The Denver Nuggets' slow start to the season is a thing of the past.
It just took a few games for this team to find its groove under Brian Shaw, and it's now firmly groovin'.
The Pepsi Center is always a great dose of home-court advantage, and this is a deep team that has been able to use 11 quality players even with Danilo Gallinari and JaVale McGee nursing injuries.
Between Ty Lawson emerging as an elite point guard, Kenneth Faried playing like the trade rumors hurt his feelings, and Timofey Mozgov emerging as a competent offensive weapon, there's a lot to like in the Mile High City.
Well, except for the Nuggets defense. That's still pretty awful.
It's easy to see this team getting better and better as the season progresses, but Denver is still trying to recover from the slow start to the season. This team wasn't supposed to be hovering around .500 in mid-November, so while the grade is rising, it's still not where it'll end up.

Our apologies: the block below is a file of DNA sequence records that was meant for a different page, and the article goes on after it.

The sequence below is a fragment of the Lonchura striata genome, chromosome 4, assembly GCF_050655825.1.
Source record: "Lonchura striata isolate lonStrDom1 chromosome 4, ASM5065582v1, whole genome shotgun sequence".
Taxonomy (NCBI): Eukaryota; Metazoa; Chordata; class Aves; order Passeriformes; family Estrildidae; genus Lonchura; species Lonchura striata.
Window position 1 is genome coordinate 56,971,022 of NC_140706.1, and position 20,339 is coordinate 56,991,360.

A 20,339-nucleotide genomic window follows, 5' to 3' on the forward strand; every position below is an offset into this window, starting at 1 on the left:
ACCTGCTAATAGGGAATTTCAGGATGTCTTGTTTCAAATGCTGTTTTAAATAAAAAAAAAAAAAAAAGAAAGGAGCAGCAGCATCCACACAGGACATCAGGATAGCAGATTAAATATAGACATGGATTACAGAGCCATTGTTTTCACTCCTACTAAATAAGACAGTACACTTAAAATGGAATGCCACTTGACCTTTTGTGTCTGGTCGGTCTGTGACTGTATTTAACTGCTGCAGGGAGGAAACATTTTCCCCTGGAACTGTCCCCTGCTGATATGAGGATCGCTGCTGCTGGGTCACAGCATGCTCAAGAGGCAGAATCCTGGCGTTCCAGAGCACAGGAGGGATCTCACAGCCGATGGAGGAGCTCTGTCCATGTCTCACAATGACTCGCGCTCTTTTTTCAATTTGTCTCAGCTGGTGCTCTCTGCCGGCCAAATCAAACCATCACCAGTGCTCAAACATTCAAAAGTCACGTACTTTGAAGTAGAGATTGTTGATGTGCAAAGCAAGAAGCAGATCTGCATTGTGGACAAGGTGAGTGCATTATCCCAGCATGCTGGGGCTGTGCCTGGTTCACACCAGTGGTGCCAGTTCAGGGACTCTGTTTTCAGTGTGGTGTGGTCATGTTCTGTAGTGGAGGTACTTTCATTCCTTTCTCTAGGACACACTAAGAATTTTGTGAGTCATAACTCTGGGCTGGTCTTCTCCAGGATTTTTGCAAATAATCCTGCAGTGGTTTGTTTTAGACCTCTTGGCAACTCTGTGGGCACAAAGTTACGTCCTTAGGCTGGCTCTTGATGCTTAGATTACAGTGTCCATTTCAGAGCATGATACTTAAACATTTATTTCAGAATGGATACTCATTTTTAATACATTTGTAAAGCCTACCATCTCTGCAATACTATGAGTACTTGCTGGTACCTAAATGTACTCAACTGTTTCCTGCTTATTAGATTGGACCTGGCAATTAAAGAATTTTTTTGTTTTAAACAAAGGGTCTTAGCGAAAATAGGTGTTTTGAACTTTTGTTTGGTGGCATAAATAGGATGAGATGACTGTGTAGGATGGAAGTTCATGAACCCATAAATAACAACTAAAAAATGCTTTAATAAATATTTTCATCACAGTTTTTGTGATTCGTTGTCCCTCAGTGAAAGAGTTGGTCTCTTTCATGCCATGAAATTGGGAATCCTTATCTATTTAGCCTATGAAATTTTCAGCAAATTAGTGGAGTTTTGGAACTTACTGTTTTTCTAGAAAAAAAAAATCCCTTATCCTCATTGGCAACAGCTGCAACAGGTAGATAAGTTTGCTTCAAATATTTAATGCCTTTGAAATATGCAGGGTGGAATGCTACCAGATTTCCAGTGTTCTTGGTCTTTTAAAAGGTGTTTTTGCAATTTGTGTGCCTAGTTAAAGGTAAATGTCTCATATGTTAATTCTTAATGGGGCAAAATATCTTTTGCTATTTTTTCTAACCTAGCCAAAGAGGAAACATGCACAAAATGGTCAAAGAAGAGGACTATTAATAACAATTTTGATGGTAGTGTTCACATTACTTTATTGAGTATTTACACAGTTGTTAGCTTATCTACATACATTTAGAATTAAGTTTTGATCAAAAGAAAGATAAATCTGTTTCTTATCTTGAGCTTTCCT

It's amazing how much of a difference one shot can make.
Andre Iguodala's game-winning buzzer-beater is all the difference between a 5-3 start and a 6-2 opening salvo that looks significantly more impressive. As Bubbles might say to Jimmy McNulty, there's a "thin line 'tween heaven and here."
We're dealing with a mixed bag for these contenders for the crown in the Western Conference.
On one hand, the team hasn't kept pace with the other elites in the tougher of the two conference.
But on the flip side, Scott Brooks' squad is still attempting to get back in the swing of things following the early return of Russell Westbrook. He's been struggling with his efficiency, although a 31-point outing against the Golden State Warriors highlighted by what was almost a game-winning dagger of a triple could get him rolling.